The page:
RECENT reports indicate that Chin Peng, the erstwhile leader of the now defunct Communist Party of Malaya (CPM), is on his deathbed in Thailand. His last wish is to return home to die.
Chin Peng, alias Ong Boon Hua, was an early fighter for independence against Britain. What set him apart from others of his era was his goal to turn Malaya into a full-fledged socialist state under the leadership of the Communist Party of Malaya (CPM).
When the Japanese invaded Malaya in 1941, Chin Peng joined forces with his nemesis, the British, to fight the Japanese. For his efforts, he was awarded the Order of the British Empire, one of Britain’s highest decorations (it was later withdrawn).
If he had stopped there, he might well have been remembered as a national hero. His political ambitions and convictions, however, drove him to launch a long and bloody campaign, first against the British and then against the government of the emerging independent state of Malaya.
In 1955, at the Baling talks, the late Tunku Abdul Rahman tried to convince Chin Peng to abandon his armed struggle but he refused. An offer of general amnesty was similarly rejected.
Many Malaysians of all ethnic backgrounds were killed during what came to be called the “Emergency” from 1948 to 1960. Chin Peng, like other communist revolutionaries of his time, was ruthless in the pursuit of his goals.
Sound political strategy and good military tactics on the part of the Government gradually marginalised the Communist Terrorists (CTs).
Like so much of our early history, the sacrifices and heroism of so many in that long struggle against the CTs lie forgotten or only selectively remembered. Commonwealth forces, for example, played a critical role but their service has never been fully acknowledged or appropriately honoured.
Special Branch officers, particularly those of Chinese origin, also played a heroic role by infiltrating and undermining the CT network from within. Many paid with their lives but are largely forgotten today.
The turning point came when the Alliance Government, precursor of today’s Barisan Nasional, was able to convince Malaya’s ethnic communities, especially the Chinese, that an independent and genuinely democratic nation where their rights and privileges would be protected was a better alternative to that which Chin Peng offered.
As Malaya’s ethnic groups rallied to the Tunku and the Alliance, the insurrection withered.
Chin Peng and his men eventually withdrew in defeat across the border into southern Thailand. Some went on to live in China.
Thank goodness we were able to defeat Chin Peng and stymie his ambition to establish a communist state. God knows what our country would be like today had he succeeded. A Peoples Democratic Republic of Malaya, or something similar, would have been an unmitigated disaster.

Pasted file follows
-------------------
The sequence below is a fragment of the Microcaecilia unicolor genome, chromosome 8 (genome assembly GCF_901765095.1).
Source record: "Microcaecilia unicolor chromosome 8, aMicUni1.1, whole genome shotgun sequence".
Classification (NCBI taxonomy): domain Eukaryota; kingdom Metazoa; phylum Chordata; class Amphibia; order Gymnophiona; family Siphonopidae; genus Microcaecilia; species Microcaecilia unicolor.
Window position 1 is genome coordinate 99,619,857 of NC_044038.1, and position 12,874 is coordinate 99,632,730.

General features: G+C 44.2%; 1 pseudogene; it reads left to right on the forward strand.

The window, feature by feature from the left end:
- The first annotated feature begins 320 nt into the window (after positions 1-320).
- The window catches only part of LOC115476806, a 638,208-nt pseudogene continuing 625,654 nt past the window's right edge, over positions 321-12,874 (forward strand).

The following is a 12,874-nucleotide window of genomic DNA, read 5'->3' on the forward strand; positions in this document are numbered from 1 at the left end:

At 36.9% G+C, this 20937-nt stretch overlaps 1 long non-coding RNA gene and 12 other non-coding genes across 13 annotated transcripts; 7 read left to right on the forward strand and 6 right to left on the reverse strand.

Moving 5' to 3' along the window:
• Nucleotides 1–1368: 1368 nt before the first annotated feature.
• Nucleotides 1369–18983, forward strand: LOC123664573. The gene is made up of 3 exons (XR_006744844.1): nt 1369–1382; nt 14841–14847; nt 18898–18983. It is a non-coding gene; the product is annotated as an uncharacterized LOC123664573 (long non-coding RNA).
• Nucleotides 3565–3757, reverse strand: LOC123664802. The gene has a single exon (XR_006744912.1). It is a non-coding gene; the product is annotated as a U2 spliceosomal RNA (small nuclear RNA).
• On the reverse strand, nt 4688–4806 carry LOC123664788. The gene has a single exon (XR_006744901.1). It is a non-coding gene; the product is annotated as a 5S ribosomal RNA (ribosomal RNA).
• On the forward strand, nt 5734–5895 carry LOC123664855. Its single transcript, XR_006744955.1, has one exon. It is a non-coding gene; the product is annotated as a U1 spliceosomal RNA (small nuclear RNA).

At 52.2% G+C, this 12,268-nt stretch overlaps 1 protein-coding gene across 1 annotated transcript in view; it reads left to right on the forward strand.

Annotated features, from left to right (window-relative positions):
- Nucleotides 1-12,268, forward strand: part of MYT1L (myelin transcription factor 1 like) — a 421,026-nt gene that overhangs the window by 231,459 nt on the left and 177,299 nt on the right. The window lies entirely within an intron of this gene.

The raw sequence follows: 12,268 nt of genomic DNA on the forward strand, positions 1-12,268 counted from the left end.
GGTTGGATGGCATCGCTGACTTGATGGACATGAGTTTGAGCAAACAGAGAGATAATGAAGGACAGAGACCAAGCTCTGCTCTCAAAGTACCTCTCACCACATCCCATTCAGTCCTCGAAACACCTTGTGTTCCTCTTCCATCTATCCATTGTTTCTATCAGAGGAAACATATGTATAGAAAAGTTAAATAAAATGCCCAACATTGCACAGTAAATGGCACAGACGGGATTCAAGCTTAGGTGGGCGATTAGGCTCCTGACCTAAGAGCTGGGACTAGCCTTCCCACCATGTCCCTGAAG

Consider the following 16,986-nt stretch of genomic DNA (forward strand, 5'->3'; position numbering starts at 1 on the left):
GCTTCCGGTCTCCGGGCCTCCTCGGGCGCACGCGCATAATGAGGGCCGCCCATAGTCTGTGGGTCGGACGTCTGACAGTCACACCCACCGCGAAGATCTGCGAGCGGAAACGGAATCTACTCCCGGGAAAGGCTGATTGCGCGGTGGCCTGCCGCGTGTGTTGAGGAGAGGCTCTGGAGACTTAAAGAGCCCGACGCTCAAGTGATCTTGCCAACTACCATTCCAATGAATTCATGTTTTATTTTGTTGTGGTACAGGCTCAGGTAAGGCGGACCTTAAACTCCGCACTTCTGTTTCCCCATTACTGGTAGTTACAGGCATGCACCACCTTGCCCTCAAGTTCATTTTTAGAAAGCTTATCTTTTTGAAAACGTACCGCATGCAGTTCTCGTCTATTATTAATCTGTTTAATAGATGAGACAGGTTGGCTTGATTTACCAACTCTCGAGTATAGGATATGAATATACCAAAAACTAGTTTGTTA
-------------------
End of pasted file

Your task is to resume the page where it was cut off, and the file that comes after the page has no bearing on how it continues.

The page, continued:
In 1989, Chin Peng was persuaded to formally bow to reality and sign a peace accord with the Government of Malaysia. The nation had moved on and both he and his dreams for a communist state had been consigned to the dustbin of history.
As part of the Peace Accord, Chin Peng and former members of the CPM were to be permitted to return home and live as normal citizens. This was a key element of the accord which allowed both sides to bring final closure to the issue.
Successive Malaysian administrations, however, in contravention of the solemn written undertaking enshrined in the Peace Accord, have used all sorts of excuses to block Chin Peng from returning home, even for a brief visit.
It has been suggested that our ex-servicemen who fought the CTs and those who lost family members to Chin Peng’s terror might find his return unpalatable. That may be understandable but a commitment is a commitment.
In any case, the Government’s position makes little sense. Many other CPM leaders, including Shamsiah Fakeh, Rashid Mydin and Abdullah CD have been allowed to return home or visit regularly. They were part and parcel of the CPM leadership but appear to have been absolved of their share of the responsibility for all the atrocities committed.
It is disingenuous to argue, as some have, that they were treated differently because they were only puppets of Chin Peng. That is just too convenient.
In addition, China which provided moral support and sanctuary for the CPM and hosted the CPM’s Radio Suara Revolusi Malaya for years, is now our close friend and one of our largest trading partners. If we could forge such close relations with the CPM’s most ardent supporter, what reason can there be to keep the now ailing ex-leader of the CPM out?
Former IGP Tan Sri Rahim Noor, who signed the peace accord on behalf of the Government, has himself said that the Government should do the honourable thing and live up to its commitments under the Accord. It should do so now before its too late.
Thanks to the heroic sacrifices of the security forces and the support of the people, the war against Communism was won and our freedom secured. We can afford to be magnanimous and, as a humanitarian gesture, allow an old and broken man to come home to die. Time to let bygones be bygones.